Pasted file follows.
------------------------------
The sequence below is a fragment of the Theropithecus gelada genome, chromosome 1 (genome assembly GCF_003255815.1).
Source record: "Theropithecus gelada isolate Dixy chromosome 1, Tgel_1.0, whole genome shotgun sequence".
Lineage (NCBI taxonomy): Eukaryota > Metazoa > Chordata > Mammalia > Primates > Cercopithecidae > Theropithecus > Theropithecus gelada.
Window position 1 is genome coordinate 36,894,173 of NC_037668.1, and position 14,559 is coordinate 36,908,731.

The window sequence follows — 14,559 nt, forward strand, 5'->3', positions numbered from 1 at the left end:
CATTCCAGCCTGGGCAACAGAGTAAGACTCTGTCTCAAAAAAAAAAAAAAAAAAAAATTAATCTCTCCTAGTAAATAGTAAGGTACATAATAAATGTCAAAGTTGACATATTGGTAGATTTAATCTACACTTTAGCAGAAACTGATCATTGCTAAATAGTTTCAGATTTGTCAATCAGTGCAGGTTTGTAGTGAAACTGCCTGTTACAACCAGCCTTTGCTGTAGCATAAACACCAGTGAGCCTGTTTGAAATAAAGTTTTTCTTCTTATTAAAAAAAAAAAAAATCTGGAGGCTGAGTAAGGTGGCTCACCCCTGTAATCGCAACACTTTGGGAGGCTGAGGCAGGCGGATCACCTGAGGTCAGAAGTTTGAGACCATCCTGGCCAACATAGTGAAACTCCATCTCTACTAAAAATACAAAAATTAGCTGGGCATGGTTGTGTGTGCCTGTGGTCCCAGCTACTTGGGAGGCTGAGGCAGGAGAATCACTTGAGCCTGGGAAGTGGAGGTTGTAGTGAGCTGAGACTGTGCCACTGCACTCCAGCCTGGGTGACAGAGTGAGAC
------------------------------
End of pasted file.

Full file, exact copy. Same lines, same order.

The sequence below is a fragment of the Theropithecus gelada genome, chromosome 1 (genome assembly GCF_003255815.1).
Source record: "Theropithecus gelada isolate Dixy chromosome 1, Tgel_1.0, whole genome shotgun sequence".
Lineage (NCBI taxonomy): Eukaryota > Metazoa > Chordata > Mammalia > Primates > Cercopithecidae > Theropithecus > Theropithecus gelada.
Window position 1 is genome coordinate 36,894,173 of NC_037668.1, and position 14,559 is coordinate 36,908,731.

The window sequence follows — 14,559 nt, forward strand, 5'->3', positions numbered from 1 at the left end:
CATTCCAGCCTGGGCAACAGAGTAAGACTCTGTCTCAAAAAAAAAAAAAAAAAAAAATTAATCTCTCCTAGTAAATAGTAAGGTACATAATAAATGTCAAAGTTGACATATTGGTAGATTTAATCTACACTTTAGCAGAAACTGATCATTGCTAAATAGTTTCAGATTTGTCAATCAGTGCAGGTTTGTAGTGAAACTGCCTGTTACAACCAGCCTTTGCTGTAGCATAAACACCAGTGAGCCTGTTTGAAATAAAGTTTTTCTTCTTATTAAAAAAAAAAAAAATCTGGAGGCTGAGTAAGGTGGCTCACCCCTGTAATCGCAACACTTTGGGAGGCTGAGGCAGGCGGATCACCTGAGGTCAGAAGTTTGAGACCATCCTGGCCAACATAGTGAAACTCCATCTCTACTAAAAATACAAAAATTAGCTGGGCATGGTTGTGTGTGCCTGTGGTCCCAGCTACTTGGGAGGCTGAGGCAGGAGAATCACTTGAGCCTGGGAAGTGGAGGTTGTAGTGAGCTGAGACTGTGCCACTGCACTCCAGCCTGGGTGACAGAGTGAGAC